(g) removing the bag from the water.
3. A method for low temperature cooking comprising the steps of:
(a) a bag comprising a first homogeneous film material and a pressure sensitive adhesive disposed upon said film, said adhesive being protected from inadvertent adherence, wherein the film material does not deform at temperatures of up to about 125 C. a second film material, wherein said second film material is a composite film material provided with a pressure sensitive adhesive protected from inadvertent adherence, said second film material being releasably sealable to said first film material and forming an interior of the bag when pressed there against to form a seal perimeter, wherein an interior of the bag is comprised within the seal perimeter, and wherein the bag is air and liquid impermeable when sealed by placing the first sheet of film material atop a body of a container that has a fitted lid with sufficient length of the film extending in all directions past the body of the container;
(b) placing at least one food item to be cooked directly on your first film sheet in the location of the container body;
(c) superimposing the second film sheet directly over the first film sheet such that the superimposed free edges are created;
(d) creating the seal perimeter by fitting the lid of the container to the body of the container wherein the pressure-sensitive adhesive is activated, the at least one food item being located in the interior of the bag;
(e) placing the sealed bag in an amount of boiling water sufficient to partially submerge the bag,
(f) leaving the bag in the water for a period of time sufficient to cook the food item that was placed in the bag; and
(g) removing the bag from the water.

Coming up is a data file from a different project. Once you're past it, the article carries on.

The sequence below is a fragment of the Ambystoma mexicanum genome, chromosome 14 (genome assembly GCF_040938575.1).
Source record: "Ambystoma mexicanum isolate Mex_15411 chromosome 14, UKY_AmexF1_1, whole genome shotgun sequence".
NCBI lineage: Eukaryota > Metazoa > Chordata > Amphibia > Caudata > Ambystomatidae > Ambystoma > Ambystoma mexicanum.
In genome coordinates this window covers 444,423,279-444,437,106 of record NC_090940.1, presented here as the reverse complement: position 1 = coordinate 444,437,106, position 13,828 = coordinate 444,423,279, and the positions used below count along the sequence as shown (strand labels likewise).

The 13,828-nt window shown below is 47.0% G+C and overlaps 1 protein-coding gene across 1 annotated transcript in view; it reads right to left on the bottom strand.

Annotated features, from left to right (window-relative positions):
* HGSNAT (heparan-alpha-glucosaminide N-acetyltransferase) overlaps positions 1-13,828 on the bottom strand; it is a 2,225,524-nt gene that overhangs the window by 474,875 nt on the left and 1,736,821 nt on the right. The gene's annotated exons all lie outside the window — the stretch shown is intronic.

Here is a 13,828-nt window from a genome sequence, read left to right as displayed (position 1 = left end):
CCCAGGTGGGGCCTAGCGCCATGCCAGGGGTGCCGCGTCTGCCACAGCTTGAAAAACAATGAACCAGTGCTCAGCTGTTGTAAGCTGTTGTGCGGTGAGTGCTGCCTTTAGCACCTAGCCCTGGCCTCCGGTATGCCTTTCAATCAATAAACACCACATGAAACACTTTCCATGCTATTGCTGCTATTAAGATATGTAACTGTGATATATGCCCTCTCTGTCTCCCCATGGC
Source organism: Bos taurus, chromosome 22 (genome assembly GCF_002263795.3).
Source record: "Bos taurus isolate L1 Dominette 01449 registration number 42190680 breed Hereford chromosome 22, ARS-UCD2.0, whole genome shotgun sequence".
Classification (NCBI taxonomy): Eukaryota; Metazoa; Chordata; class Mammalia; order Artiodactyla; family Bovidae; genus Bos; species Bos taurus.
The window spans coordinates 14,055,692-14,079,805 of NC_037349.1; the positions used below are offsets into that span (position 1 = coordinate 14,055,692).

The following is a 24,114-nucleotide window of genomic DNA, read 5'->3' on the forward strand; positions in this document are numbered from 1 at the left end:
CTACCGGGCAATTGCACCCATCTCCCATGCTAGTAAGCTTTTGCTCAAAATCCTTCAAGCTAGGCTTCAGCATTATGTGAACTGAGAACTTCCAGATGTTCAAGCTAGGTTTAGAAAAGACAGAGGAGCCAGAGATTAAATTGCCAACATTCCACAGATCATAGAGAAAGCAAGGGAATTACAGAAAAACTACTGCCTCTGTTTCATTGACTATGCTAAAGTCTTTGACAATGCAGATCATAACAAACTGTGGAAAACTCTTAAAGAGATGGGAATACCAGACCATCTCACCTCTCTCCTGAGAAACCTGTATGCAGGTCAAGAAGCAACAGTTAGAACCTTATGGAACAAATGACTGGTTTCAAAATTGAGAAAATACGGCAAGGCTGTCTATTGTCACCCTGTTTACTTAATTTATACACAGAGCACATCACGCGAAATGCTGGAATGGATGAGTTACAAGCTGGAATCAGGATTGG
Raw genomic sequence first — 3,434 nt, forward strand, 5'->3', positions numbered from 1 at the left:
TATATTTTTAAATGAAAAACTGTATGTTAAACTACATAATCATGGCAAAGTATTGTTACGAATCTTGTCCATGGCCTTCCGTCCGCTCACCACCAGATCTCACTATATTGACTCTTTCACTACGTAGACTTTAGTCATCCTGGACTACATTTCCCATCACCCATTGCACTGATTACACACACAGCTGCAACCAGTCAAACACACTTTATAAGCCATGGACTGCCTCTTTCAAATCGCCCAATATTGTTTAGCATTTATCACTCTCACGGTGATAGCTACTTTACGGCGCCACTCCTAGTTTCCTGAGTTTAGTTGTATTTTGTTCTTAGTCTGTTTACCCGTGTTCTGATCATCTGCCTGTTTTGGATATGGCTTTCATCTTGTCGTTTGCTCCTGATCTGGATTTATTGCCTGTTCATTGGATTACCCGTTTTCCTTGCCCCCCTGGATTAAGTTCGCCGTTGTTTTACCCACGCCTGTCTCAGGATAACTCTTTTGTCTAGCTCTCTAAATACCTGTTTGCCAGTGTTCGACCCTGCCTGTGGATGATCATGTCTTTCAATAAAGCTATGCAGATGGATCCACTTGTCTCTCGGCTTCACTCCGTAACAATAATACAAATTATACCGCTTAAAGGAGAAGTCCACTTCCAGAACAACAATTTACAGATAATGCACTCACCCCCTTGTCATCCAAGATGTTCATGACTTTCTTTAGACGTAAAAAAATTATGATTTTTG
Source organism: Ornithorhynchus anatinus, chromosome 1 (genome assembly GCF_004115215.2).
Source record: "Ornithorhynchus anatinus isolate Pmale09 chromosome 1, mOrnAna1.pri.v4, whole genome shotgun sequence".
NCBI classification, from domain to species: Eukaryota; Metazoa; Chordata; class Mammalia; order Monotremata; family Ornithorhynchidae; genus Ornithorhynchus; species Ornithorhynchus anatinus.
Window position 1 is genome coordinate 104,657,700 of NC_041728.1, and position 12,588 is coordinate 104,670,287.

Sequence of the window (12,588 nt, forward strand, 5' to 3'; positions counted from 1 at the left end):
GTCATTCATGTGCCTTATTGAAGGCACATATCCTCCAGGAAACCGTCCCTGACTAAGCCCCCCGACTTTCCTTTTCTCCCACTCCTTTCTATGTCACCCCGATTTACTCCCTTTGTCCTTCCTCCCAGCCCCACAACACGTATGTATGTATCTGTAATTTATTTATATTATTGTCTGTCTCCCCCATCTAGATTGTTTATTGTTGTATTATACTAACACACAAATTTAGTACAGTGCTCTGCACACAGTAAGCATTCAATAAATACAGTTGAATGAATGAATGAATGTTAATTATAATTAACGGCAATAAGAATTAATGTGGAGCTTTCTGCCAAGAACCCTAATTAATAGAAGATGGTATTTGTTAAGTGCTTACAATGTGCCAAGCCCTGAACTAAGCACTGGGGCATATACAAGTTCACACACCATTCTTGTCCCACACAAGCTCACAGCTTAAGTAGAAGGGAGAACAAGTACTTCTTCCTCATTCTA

4. A method for low temperature cooking comprising the steps of:
(a) a bag comprising a first homogeneous film material and a pressure sensitive adhesive disposed upon said film, said adhesive being protected from inadvertent adherence, wherein the film material does not deform at temperatures of up to about 125 C. wherein said film material further comprises a first portion with at least one first portion free edge, a second portion with at least one second portion free edge, and a juncture area between the first portion and the second portion, wherein at least one of the first portion or the second portion comprises a pressure sensitive adhesive protected from inadvertent adherence, wherein at least one of the first or second portion free edges is provided with an opening indication means that visually contrasts with the other first or second portion free edges, and wherein the first portion is overlaid onto the second portion by folding about the juncture area, the first and second portions being releasably sealable to each other along a seal perimeter created by pressing one of the portions against the other of the portions, and the seal perimeter further comprising the juncture area, and wherein the bag is air and liquid impermeable when sealed by placing the first sheet of film material atop a body of a container that has a fitted lid with sufficient length of the film extending in all directions past the body of the container;
(b) placing at least one food item to be cooked directly on your first film sheet in the location of the container body;
(c) superimposing the second film sheet directly over the first film sheet such that the superimposed free edges are created;
(d) creating the seal perimeter by fitting the lid of the container to the body of the container wherein the pressure-sensitive adhesive is activated, the at least one food item being located in the interior of the bag;
(e) placing the sealed bag in an amount of boiling water sufficient to partially submerge the bag,
(f) leaving the bag in the water for a period of time sufficient to cook the food item that was placed in the bag; and
(g) removing the bag from the water.
Description
CROSS-REFERENCE

This application is a continuation of International Application PCT/US00/12812 with an international filing date of May 11, 2000.

FIELD

The present invention relates to a releasably sealable bag and to methods for low temperature food preparation, especially low temperature cooking, using such a bag. More specifically, it relates to a releasably sealable bag that is air and liquid impermeable when sealed, and that does not deform at temperatures of up to about 125 C., and to methods of low temperature cooking and food preparation using the same.

BACKGROUND

Low temperature vacuum cooking is a method of cooking at temperatures of about 100 C. of less. This cooking method can be used to provide better flavor as compared to certain other cooking methods, as well as to provide aesthetically pleasing, nutritious foods. However, at present such cooking requires complex and expensive equipment that is normally used only by professional chefs.